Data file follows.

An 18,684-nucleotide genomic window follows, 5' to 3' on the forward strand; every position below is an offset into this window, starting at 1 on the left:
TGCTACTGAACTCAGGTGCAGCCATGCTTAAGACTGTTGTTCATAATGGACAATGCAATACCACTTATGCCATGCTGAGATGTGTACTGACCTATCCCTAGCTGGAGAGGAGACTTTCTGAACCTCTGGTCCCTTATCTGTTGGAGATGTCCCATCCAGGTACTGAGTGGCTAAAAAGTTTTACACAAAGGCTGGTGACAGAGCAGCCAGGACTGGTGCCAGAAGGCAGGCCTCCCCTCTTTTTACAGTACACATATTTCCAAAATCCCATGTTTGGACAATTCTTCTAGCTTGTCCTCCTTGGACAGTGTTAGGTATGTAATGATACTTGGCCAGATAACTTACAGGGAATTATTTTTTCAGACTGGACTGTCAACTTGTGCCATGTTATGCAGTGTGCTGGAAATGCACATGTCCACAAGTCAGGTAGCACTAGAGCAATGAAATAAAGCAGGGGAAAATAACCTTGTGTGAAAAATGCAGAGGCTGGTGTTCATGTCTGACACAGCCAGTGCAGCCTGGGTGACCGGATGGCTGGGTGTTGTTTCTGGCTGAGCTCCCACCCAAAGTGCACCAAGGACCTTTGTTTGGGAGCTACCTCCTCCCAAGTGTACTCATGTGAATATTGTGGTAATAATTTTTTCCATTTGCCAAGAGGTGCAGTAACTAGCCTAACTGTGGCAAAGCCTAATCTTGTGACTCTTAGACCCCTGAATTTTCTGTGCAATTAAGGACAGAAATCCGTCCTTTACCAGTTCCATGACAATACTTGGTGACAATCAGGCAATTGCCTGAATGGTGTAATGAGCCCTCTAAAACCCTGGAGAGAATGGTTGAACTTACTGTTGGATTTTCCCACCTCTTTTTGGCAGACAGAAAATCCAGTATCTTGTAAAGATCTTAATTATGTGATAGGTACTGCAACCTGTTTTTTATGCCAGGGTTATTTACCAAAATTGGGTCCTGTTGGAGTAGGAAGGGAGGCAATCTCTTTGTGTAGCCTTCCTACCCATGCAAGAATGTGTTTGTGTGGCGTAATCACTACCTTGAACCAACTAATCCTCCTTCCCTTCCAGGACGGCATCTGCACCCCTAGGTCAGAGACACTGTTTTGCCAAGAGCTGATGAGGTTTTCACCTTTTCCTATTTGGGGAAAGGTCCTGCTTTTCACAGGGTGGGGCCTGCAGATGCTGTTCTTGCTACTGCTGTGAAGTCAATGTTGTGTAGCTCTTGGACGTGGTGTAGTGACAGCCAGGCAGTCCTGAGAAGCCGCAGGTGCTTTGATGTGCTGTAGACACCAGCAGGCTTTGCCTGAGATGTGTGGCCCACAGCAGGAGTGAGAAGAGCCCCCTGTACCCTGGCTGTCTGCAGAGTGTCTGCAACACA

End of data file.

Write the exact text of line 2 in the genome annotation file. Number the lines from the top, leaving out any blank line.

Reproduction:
TGCTACTGAACTCAGGTGCAGCCATGCTTAAGACTGTTGTTCATAATGGACAATGCAATACCACTTATGCCATGCTGAGATGTGTACTGACCTATCCCTAGCTGGAGAGGAGACTTTCTGAACCTCTGGTCCCTTATCTGTTGGAGATGTCCCATCCAGGTACTGAGTGGCTAAAAAGTTTTACACAAAGGCTGGTGACAGAGCAGCCAGGACTGGTGCCAGAAGGCAGGCCTCCCCTCTTTTTACAGTACACATATTTCCAAAATCCCATGTTTGGACAATTCTTCTAGCTTGTCCTCCTTGGACAGTGTTAGGTATGTAATGATACTTGGCCAGATAACTTACAGGGAATTATTTTTTCAGACTGGACTGTCAACTTGTGCCATGTTATGCAGTGTGCTGGAAATGCACATGTCCACAAGTCAGGTAGCACTAGAGCAATGAAATAAAGCAGGGGAAAATAACCTTGTGTGAAAAATGCAGAGGCTGGTGTTCATGTCTGACACAGCCAGTGCAGCCTGGGTGACCGGATGGCTGGGTGTTGTTTCTGGCTGAGCTCCCACCCAAAGTGCACCAAGGACCTTTGTTTGGGAGCTACCTCCTCCCAAGTGTACTCATGTGAATATTGTGGTAATAATTTTTTCCATTTGCCAAGAGGTGCAGTAACTAGCCTAACTGTGGCAAAGCCTAATCTTGTGACTCTTAGACCCCTGAATTTTCTGTGCAATTAAGGACAGAAATCCGTCCTTTACCAGTTCCATGACAATACTTGGTGACAATCAGGCAATTGCCTGAATGGTGTAATGAGCCCTCTAAAACCCTGGAGAGAATGGTTGAACTTACTGTTGGATTTTCCCACCTCTTTTTGGCAGACAGAAAATCCAGTATCTTGTAAAGATCTTAATTATGTGATAGGTACTGCAACCTGTTTTTTATGCCAGGGTTATTTACCAAAATTGGGTCCTGTTGGAGTAGGAAGGGAGGCAATCTCTTTGTGTAGCCTTCCTACCCATGCAAGAATGTGTTTGTGTGGCGTAATCACTACCTTGAACCAACTAATCCTCCTTCCCTTCCAGGACGGCATCTGCACCCCTAGGTCAGAGACACTGTTTTGCCAAGAGCTGATGAGGTTTTCACCTTTTCCTATTTGGGGAAAGGTCCTGCTTTTCACAGGGTGGGGCCTGCAGATGCTGTTCTTGCTACTGCTGTGAAGTCAATGTTGTGTAGCTCTTGGACGTGGTGTAGTGACAGCCAGGCAGTCCTGAGAAGCCGCAGGTGCTTTGATGTGCTGTAGACACCAGCAGGCTTTGCCTGAGATGTGTGGCCCACAGCAGGAGTGAGAAGAGCCCCCTGTACCCTGGCTGTCTGCAGAGTGTCTGCAACACA